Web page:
As calmly, gently, and invitingly as I could -- I said to her that what's going on is a result of hundreds of years of systemic oppression since this country has been founded & that we are all not free. That the #BlackLivesMatter movement doesn't want to start a race war but rather end one. And that all lives won't matter until black ones do. <and then I braced myself for whatever was to follow>
There was a long, quiet moment of peace that passed between us. "I know; it's true," she said -- "I just want the violence to stop."
And then I just wanted to show her that this movement is about love and that her hurt also matters. I couldn't hold back as I gave this total stranger a big ol' bear hug in the middle of the street in downtown Chicago.
She thanked me for taking the time to talk to her. And we went our separate ways. Then, an hour or so later -- I ran into her again! Her spirit had seemed to shift. "I can't believe I ran into you again!" we both mutually exclaimed. And I wanted to take the further opportunity.
I told her about how some of my friends in the black community have shared that they have instructed their very young children to do "everything that the police tell them to -- even if they're wrong." And how some of my black friends have held their babies extra close this past week before putting them to sleep wondering about the future. I also told her how glad I was to have this one-on-one conversation with her and said that we need to try to keep talking with one another.
I know not all conversations will transpire this way. In fact, I must be honest and say that I was prepared for this lady to cuss me out! But it had me thinking: if I didn't speak to her in that first moment, I surely wouldn't have recognized her the second time. And I started thinking more about what additional conversations could be had, what other opportunities may be out there.
And once more I try to hold onto what I think is ultimately true: these conversations may lead to realizations, which often leads to further pursuit of knowledge. This knowledge creates ideas, which are fortified through tactical action. Consistent strategic action is what builds a powerful, irresistible movement. And I believe that we will win!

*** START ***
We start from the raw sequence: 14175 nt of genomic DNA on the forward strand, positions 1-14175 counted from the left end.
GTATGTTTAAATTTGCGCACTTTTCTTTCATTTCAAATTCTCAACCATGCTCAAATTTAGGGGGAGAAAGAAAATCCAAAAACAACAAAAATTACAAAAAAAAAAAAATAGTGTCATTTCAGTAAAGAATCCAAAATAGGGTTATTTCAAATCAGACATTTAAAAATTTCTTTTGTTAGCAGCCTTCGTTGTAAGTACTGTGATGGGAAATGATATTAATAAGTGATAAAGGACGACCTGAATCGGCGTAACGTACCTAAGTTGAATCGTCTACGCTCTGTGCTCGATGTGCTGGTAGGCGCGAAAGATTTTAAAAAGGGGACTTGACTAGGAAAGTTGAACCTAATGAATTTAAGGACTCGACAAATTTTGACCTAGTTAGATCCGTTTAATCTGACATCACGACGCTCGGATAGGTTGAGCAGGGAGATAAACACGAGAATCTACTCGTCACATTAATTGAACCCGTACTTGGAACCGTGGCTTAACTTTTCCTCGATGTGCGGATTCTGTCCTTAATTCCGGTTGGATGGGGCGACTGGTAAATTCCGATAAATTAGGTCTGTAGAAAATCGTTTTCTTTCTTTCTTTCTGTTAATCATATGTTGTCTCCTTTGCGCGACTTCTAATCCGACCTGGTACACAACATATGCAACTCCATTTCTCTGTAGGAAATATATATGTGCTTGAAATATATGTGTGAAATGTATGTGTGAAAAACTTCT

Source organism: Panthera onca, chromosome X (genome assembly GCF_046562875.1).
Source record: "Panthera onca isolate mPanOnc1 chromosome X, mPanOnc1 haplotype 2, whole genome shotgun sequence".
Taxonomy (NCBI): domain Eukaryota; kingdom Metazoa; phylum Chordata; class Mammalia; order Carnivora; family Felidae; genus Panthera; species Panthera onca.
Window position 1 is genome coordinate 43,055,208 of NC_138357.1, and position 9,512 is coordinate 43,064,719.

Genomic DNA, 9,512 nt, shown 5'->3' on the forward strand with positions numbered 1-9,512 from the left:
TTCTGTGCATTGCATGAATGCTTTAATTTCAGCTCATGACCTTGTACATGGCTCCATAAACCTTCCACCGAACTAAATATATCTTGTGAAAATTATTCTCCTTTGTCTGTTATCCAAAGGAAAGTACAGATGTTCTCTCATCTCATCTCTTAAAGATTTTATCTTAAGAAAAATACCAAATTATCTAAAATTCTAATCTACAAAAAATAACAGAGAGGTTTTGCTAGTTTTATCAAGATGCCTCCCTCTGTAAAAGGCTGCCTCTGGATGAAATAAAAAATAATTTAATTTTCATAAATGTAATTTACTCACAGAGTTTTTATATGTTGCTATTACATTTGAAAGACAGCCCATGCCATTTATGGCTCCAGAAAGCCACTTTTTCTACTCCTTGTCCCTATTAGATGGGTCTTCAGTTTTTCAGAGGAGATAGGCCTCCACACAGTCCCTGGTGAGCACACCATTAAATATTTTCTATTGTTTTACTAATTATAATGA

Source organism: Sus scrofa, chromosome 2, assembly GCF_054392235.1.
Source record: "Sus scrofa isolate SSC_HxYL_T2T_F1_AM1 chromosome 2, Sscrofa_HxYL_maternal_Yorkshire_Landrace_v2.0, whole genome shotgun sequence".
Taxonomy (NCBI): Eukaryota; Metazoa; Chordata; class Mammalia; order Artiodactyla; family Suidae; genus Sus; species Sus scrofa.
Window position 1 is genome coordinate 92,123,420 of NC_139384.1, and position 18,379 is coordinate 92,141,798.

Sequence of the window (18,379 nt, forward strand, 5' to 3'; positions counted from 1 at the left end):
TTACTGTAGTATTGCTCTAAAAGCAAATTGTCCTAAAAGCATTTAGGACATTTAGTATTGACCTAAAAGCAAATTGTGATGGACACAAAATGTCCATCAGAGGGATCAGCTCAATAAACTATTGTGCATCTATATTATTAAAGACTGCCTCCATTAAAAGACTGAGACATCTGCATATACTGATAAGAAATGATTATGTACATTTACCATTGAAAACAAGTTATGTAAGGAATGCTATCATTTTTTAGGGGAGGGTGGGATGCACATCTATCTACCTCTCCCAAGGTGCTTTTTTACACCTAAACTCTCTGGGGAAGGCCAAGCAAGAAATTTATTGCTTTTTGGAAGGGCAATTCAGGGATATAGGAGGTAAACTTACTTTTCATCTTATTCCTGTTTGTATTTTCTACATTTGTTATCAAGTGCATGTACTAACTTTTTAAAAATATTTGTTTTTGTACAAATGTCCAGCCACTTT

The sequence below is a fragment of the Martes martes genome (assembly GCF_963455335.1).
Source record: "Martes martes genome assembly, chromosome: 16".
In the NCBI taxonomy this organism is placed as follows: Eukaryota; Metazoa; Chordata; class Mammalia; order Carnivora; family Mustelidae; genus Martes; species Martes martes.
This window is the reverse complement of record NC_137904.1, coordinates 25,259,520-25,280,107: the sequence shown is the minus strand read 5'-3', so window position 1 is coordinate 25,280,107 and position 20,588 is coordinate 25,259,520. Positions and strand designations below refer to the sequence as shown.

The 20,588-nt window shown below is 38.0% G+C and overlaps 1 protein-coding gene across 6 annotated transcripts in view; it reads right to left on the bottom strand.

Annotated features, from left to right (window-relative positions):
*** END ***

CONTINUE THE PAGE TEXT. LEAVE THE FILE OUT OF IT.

The false binary of "us" and "them"
Chicago is certainly not the first place where I have witnessed this overall dynamic; systemic oppression is everywhere:
- Living and working in a border town next to a reservation was one of the most segregated and hostile environments I have experienced in the US.
- How rural America can be completely isolated from its urban counterparts.
- Spending time in Portland, Oregon -- the whitest city in America.
- The total isolationism of the federal immigration detention center -- and how it can even be located within a major metropolitan area -- right under everyone's noses.
- How the imaginary line/border between the US and Mexico has caused so much turmoil.
I believe that we will win
The magnitude of systemic failure on multiple levels is like a cake with immeasurable layers crumbling -- so many causes, leading to its current effect.
It is so important for us to continue to self-educate ourselves on systemic oppression and what each of us can try to do. Having more conversations and listening to one another. Even Google can be our trusty companion on this. Seriously -- Googling "How to be a good ally" and "what can I do to stop police brutality" are great searches to start. And by taking on this responsibility ourselves, we can help relieve a very small part of the burden.
It has been a despondent week, there is no doubt about that. But I know deep within my soul -- that we can truly win. I hope to see you soon out on the streets soon.